Progress for poorer children is stalling: we need a bold new vision

Posted by Sam Reeve / Thursday 06 December 2018 / Campaigns
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Headlines for the past week have, predictably, been dominated by Brexit. Whether it be the proposed role of Parliament, the possibility of a “no deal” scenario, or even the risk of a TV debate clashing with the I’m a Celebrity final, the furore has been hard to escape.

But, away from talk of legal advice and backstops, some really important statistics were published last week by the Department for Education that didn’t get the attention they deserve.

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The importance of growth

Additional detail on the Early Years Foundation Stage Profile (EYSFP) outcomes, looking amongst other things at outcomes for children from less affluent backgrounds, were released last week. While they show continued growth, they also demonstrate little progress on one of the central issues in education – the attainment gap children from low-income backgrounds and their peers.

 

First the good news. The latest data shows that almost 72 per cent of children were deemed “school ready” by age five last year – an improvement of around a fifth since 2013/4. The equivalent figure for children from low-income backgrounds is 57 per cent, from a starting point of 45 per cent five years ago.

The devil and the detail

While EYFSP results have improved across the board, children from poorer backgrounds remain behind their peers. More worrying, the gap between these groups has barely closed in the past five years, narrowing by just two percentage points.

And while the gap in England as a whole has remained constant at 17 points, more regions of the country have seen the gap grow than have seen it shrink since last year. This means that, in these areas, poorer children are further behind than they were before.

With funding for local government falling and spending on vital early years services like children’s centres collapsing, this should hardly be surprising. But it’s not just money that’s important; it’s also about clear political leadership and setting high standards.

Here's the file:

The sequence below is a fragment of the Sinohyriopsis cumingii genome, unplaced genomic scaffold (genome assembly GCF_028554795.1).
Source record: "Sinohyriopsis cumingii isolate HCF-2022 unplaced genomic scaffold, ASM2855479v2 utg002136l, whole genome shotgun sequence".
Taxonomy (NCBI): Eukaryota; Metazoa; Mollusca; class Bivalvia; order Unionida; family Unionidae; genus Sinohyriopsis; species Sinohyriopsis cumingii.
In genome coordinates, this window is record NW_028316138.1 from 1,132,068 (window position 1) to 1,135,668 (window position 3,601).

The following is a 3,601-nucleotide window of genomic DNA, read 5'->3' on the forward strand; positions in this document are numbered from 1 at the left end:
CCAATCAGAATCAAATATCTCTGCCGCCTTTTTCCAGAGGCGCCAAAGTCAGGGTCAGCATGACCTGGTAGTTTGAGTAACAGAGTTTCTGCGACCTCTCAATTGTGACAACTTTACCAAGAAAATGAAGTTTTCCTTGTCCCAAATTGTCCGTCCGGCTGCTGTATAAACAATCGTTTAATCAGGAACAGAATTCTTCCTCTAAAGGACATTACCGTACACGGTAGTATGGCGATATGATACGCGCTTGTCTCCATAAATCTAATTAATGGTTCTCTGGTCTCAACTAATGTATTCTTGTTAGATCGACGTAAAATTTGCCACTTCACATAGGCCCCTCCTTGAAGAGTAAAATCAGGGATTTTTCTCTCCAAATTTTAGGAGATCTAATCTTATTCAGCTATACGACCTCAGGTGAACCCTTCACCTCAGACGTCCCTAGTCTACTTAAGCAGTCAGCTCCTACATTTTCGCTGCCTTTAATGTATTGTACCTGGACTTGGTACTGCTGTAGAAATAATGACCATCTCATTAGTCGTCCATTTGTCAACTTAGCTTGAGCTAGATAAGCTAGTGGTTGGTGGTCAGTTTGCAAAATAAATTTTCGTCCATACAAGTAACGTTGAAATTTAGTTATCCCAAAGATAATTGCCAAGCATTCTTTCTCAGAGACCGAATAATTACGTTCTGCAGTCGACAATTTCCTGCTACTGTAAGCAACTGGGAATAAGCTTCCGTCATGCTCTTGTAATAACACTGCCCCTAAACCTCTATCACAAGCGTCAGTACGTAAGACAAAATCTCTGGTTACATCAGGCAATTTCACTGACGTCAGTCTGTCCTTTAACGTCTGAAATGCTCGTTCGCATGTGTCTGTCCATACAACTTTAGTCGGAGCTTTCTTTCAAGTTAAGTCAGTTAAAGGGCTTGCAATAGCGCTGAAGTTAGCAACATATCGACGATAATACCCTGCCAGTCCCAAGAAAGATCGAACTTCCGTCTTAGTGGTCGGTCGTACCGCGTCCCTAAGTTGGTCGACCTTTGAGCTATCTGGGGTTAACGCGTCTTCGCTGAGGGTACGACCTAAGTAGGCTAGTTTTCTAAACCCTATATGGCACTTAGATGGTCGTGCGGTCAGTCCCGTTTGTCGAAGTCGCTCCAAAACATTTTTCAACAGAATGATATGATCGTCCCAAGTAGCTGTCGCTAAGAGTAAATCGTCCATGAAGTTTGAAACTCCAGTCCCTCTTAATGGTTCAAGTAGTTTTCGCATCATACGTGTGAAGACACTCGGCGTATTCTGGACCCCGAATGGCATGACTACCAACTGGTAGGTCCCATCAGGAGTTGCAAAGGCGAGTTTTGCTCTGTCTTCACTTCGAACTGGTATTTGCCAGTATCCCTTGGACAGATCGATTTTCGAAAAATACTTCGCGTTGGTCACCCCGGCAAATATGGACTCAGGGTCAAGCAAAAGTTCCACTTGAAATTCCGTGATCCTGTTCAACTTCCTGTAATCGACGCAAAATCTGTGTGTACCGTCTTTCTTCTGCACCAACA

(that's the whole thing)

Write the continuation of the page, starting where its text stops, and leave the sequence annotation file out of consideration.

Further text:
How to drive further improvements

We know that closing the gap between children from disadvantaged backgrounds and their peers is a challenge. But it is one that should be front and centre of any government’s thinking.

With this in mind, we welcomed the Prime Minister’s creation this summer of a ministerial working group to look at early years provision. And we have been pleased to see several influential select committees in the House of Commons pick up the baton and look at aspects of the support available.

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But if the Government is going to close the gap in the early years and deliver on its promise to give every child the best possible start in life, ministers need to grasp this opportunity and come up with a bold vision for the future of early years and family support services

Taking the whole range of evidence available – be it from select committees, service providers, academics or others – the working group has the chance to drive the Government’s thinking and make innovative suggestions for the future direction of services, giving clarity about what they should be achieving for children and families, and around the accountability framework needed. 

If ministers can do this, they will secure the best chance to close the gap and to give every child the best start in life.

And you can help ramp up the pressure by signing Action for Children’s petition here.